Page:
As you approach Nicosia from the south, you catch sight of a gigantic Turkish flag in the hillside ahead. It is a reminder that Cyprus is an island of two halves, the so-called Green Line dividing it into the “Greek” south and the “Turkish” north. Nicosia, the capital city, is also divided, but a crossing point allows visitors to explore both halves of the old town in a single day.
A Divided City
Nicosia is in the middle of the island, and was historically the main commercial and civic centre. However, the border between north and south Cyprus, which divides Nicosia in two, was closed to all traffic between 1974 and 2003. Many Greek Cypriots had fled to the south, and Turkish Cypriots to the north, losing their homes (and often farms and other businesses) in the process. While the border was closed they had no contact with the family and friends they had left behind.
Although the border reopened in 2003, crossings are only possible at certain points. Border formalities remain, and there is a buffer zone administered by the United Nations. You can walk into north Nicosia from the south at the foot crossing point at the end of Lidras Street, but you will need to show your passport. Interestingly, it is also a customs border, and as soon as you enter the Turkish side you encounter lots of shops selling low-duty goods.
Exploring South Nicosia
At the heart of south Nicosia is Lidras Street, which leads right up to the border checkpoint. This is the main commercial street, lined with shops and cafés. But, if you wander down the back streets, you will find old houses and varied architecture, giving you an idea of what Nicosia must have looked like in the past.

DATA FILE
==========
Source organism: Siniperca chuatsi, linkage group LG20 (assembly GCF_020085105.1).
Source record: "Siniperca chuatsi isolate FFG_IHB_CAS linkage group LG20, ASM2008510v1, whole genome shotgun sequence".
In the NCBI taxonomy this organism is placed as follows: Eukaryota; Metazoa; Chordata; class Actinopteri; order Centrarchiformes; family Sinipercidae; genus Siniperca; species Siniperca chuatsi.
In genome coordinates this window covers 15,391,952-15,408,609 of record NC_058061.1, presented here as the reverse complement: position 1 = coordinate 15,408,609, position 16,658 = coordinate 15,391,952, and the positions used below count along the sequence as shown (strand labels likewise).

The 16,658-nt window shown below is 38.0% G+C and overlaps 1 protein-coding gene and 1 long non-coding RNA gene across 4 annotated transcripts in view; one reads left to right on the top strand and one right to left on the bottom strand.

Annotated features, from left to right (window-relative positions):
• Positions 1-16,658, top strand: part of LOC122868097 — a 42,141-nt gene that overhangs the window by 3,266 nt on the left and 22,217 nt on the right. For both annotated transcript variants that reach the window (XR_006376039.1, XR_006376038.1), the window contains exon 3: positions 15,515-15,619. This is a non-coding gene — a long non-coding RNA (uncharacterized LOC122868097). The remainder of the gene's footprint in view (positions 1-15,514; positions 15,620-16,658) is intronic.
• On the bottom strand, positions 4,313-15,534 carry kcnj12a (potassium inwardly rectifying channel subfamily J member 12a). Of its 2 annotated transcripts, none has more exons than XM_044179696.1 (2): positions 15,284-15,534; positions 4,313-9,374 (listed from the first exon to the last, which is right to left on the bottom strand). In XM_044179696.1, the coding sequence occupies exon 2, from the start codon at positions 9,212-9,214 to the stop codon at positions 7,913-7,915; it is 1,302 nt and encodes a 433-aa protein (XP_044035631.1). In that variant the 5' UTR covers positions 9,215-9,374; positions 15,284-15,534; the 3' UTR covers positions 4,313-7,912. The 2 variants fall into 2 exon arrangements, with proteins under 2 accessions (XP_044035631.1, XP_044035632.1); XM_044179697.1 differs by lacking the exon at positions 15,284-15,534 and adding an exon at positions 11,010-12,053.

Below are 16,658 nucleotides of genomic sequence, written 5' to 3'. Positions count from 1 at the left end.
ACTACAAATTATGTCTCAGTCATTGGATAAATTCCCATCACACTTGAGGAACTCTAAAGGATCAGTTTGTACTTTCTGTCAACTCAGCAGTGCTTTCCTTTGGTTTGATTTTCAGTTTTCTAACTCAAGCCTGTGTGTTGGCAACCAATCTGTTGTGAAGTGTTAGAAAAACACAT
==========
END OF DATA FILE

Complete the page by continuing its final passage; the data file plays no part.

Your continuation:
There is far more in the old town of Nicosia than you could see in a day. I could have spent more time in the south, exploring the numerous churches, mosques and museums. In particular, the Cyprus Musuem looks interesting for anyone who wants to find out more about the island’s long and varied history.
Exploring North Nicosia
But I wanted to explore the north. As soon as I crossed the border I was struck by the contrast between the two halves of the city. You are greeted by the sound of a muezzin, and the streets are full of shops and market stalls selling a dazzling array of goods, ranging from gold to spices and brightly coloured clothes. I suspected this part of the city of being aimed at tourists, as it is full of restaurants and cafés selling kebabs, pastries and other Turkish specialities.
Walk a little way and you will come to the Selimiye Mosque, housed in a building which was once a gothic cathedral. Close by is a small Turkish-style bazaar, restored and reopened in 2012. Beyond that is a maze of tiny streets full of traditional houses. As you walk, look out for the street art that is dotted around the city.
I ran out of time for further exploring, but there was much more I could have seen, including the Büyük Han, a 16th century Ottoman caravanserai, and the old Turkish baths.
The Walls of Nicosia
The old town of Nicosia is surrounded by a wall, built by the Venetians in the 16th century. Unusually for me, I didn’t try to walk around the whole of the wall: there was lots to explore, and it was a very hot day! But I did follow it for a while on both sides of the city, and I stopped at the Famagusta Gate, where you can see the original wooden gate. Here you can walk through a tunnel beneath the bastion, and get a sense of the scale of the defences.
In fact, although the wall is mostly intact, you can’t walk around it all in one go. You reach a point where you have to come into the centre of the city to pass across the checkpoint before you can continue your walk. It seems like a metaphor for Nicosia itself: one wall, in two halves.
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